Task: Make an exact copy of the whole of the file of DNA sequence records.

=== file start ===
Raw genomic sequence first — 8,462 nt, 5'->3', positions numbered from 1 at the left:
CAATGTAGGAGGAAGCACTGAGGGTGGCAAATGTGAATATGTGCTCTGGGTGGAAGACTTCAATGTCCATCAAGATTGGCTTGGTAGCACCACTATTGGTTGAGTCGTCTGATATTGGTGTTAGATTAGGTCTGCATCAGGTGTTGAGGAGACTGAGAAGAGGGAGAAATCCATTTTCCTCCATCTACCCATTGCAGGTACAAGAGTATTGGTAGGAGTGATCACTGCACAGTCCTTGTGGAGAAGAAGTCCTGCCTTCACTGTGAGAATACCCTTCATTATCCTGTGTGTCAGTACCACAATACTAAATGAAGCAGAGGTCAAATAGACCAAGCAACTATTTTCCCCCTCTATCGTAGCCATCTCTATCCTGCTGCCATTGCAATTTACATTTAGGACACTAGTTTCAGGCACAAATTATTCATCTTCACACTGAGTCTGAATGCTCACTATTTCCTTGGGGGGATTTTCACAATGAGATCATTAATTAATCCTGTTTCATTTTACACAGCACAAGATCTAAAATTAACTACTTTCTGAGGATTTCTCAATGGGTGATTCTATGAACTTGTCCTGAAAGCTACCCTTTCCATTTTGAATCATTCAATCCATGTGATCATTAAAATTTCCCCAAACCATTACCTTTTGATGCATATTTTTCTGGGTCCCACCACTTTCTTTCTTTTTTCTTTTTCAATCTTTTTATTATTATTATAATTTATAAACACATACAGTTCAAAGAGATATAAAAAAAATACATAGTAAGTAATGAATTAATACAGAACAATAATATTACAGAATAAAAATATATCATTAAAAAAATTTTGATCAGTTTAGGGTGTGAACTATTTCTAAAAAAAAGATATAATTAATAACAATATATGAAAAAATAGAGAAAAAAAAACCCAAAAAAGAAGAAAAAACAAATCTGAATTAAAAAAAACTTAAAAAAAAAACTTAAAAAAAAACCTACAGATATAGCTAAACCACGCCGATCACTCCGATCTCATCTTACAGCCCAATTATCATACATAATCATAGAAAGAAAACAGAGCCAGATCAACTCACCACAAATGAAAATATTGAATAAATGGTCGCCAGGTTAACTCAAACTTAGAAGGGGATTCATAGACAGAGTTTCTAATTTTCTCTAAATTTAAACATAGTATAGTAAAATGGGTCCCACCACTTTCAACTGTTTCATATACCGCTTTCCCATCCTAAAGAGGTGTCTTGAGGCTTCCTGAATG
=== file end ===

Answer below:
Raw genomic sequence first — 8,462 nt, 5'->3', positions numbered from 1 at the left:
CAATGTAGGAGGAAGCACTGAGGGTGGCAAATGTGAATATGTGCTCTGGGTGGAAGACTTCAATGTCCATCAAGATTGGCTTGGTAGCACCACTATTGGTTGAGTCGTCTGATATTGGTGTTAGATTAGGTCTGCATCAGGTGTTGAGGAGACTGAGAAGAGGGAGAAATCCATTTTCCTCCATCTACCCATTGCAGGTACAAGAGTATTGGTAGGAGTGATCACTGCACAGTCCTTGTGGAGAAGAAGTCCTGCCTTCACTGTGAGAATACCCTTCATTATCCTGTGTGTCAGTACCACAATACTAAATGAAGCAGAGGTCAAATAGACCAAGCAACTATTTTCCCCCTCTATCGTAGCCATCTCTATCCTGCTGCCATTGCAATTTACATTTAGGACACTAGTTTCAGGCACAAATTATTCATCTTCACACTGAGTCTGAATGCTCACTATTTCCTTGGGGGGATTTTCACAATGAGATCATTAATTAATCCTGTTTCATTTTACACAGCACAAGATCTAAAATTAACTACTTTCTGAGGATTTCTCAATGGGTGATTCTATGAACTTGTCCTGAAAGCTACCCTTTCCATTTTGAATCATTCAATCCATGTGATCATTAAAATTTCCCCAAACCATTACCTTTTGATGCATATTTTTCTGGGTCCCACCACTTTCTTTCTTTTTTCTTTTTCAATCTTTTTATTATTATTATAATTTATAAACACATACAGTTCAAAGAGATATAAAAAAAATACATAGTAAGTAATGAATTAATACAGAACAATAATATTACAGAATAAAAATATATCATTAAAAAAATTTTGATCAGTTTAGGGTGTGAACTATTTCTAAAAAAAAGATATAATTAATAACAATATATGAAAAAATAGAGAAAAAAAAACCCAAAAAAGAAGAAAAAACAAATCTGAATTAAAAAAAACTTAAAAAAAAAACTTAAAAAAAAACCTACAGATATAGCTAAACCACGCCGATCACTCCGATCTCATCTTACAGCCCAATTATCATACATAATCATAGAAAGAAAACAGAGCCAGATCAACTCACCACAAATGAAAATATTGAATAAATGGTCGCCAGGTTAACTCAAACTTAGAAGGGGATTCATAGACAGAGTTTCTAATTTTCTCTAAATTTAAACATAGTATAGTAAAATGGGTCCCACCACTTTCAACTGTTTCATATACCGCTTTCCCATCCTAAAGAGGTGTCTTGAGGCTTCCTGAATG